development officials from the DOJ Justice Management Division, to 
obtain information on the factors officials reported contributing to 
BOPís operational costs exceeding funding levels. 

Scope and Methodology: 

To assess the reliability of the information we obtained about BOP's 
methods for estimating costs for its annual budget submission, we 
compared the documents BOP provided supporting its budget estimates for 
fiscal years 2004 to 2008 with information contained in the President's 
budget request for BOP for those years to determine the consistency of 
the information. 

We also interviewed agency officials knowledgeable about controls in 
place to maintain the integrity of (1) inmate population and sentenced 
offender data BOP used to populate its inmate population projection 
model for fiscal years 1999 to 2009 and (2) data on annual operations 
costs BOP reported between 2004 and 2008, including inmate medical care 
and utilities. As a result, we determined that the data were 
sufficiently reliable for the purposes of this report. 

We conducted this performance audit from May 2009 to September 2009 in 
accordance with generally accepted government auditing standards. Those 
standards require that we plan and perform the work to obtain 
sufficient, appropriate evidence to provide a reasonable basis for our 
findings and conclusions based on our objectives. We believe that the 
evidence obtained provides a reasonable basis for our findings and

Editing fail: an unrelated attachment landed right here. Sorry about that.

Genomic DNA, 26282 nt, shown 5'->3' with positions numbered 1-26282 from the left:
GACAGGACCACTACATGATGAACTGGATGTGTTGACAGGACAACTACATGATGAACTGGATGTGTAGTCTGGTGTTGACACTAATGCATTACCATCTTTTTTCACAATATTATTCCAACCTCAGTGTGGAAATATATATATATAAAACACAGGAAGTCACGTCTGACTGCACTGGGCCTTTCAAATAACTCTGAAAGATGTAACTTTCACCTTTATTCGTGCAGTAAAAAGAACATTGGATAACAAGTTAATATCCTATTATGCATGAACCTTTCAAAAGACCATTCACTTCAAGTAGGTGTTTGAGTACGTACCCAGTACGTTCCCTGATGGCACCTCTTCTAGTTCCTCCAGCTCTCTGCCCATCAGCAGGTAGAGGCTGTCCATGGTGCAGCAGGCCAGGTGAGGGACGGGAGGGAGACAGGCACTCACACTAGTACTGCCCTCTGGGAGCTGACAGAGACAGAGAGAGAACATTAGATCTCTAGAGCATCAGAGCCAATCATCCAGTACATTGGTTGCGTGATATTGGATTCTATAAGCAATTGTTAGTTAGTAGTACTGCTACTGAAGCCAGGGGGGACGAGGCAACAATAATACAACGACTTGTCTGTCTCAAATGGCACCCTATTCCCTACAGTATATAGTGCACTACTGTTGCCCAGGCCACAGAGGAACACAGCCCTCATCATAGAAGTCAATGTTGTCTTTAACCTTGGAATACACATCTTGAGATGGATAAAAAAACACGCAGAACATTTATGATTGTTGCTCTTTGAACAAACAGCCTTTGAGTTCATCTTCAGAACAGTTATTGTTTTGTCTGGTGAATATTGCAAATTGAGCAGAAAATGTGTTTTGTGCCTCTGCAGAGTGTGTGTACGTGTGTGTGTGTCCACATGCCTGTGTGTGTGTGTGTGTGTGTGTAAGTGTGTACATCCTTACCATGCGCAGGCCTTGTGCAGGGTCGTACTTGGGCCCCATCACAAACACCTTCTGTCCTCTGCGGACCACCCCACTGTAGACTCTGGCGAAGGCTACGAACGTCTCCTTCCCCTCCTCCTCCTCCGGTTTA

conclusions based on our objectives. 

Results in Brief: 

BOP develops its annual budget request to DOJ using three general 
steps: (1) estimating cost increases needed to maintain current service 
levels; (2) projecting inmate population changes; and (3) estimating 
costs to provide additional capacity to house inmate population growth 
and implement new programs. 

BOPís methods for cost estimation largely reflect best practices 
outlined in GAOís Cost Estimating and Assessment Guide. BOP followed a 
well defined process for developing a mostly comprehensive, well-
documented, accurate, and credible cost estimate for fiscal year 2008; 
however, BOP has not quantified the level of confidence associated with 
its cost estimate. While not required by OMB or DOJ, conducting 
uncertainty analyses of this kind is a best practice. By providing the 
results of such analyses to DOJ, BOP officials could share advance 
information on the probability and associated risks of operating 
expenses exceeding enacted funding levelsóa situation BOP faced in 
fiscal year 2008. 

BOPís costs for key operations to maintain basic services, such as 
those for inmate medical care and utilities, have exceeded the funding 
levels requested in the Presidentís budget over the last 5 fiscal 
years, and this has limited BOPís ability to manage its growing inmate 
population. According to BOP, between fiscal years 2004 and 2008, costs 
for non-salary inmate medical care and utilities exceeded funding 
levels in the Presidentís budget request by about $131 million and $55 
million, respectively. 

To improve transparency in BOPís cost estimation process, as well as 
DOJís annual budget formulation and justification process, we plan to 
make two recommendations to the Attorney General: 

1. instruct the BOP Director to require BOP budget staff to conduct an 
uncertainty analysis quantifying the extent to which operational costs 
could vary due to changes in key cost assumptionsóand submit the 
results, along with budget documentation, to DOJ so that DOJ can be 
aware of the range of possible costs and BOP's confidence levels 
associated with each point along the range; 

2. instruct the BOP Director to require the budget staff to improve 
documentation of calculations used to estimate its costs. 

DOJ and BOP generally agreed with our findings and provided technical 
comments, which we integrated into our findings as appropriate. 

BackgroundĖBOPís Mission: 

BOPís mission is to protect society by confining offenders in the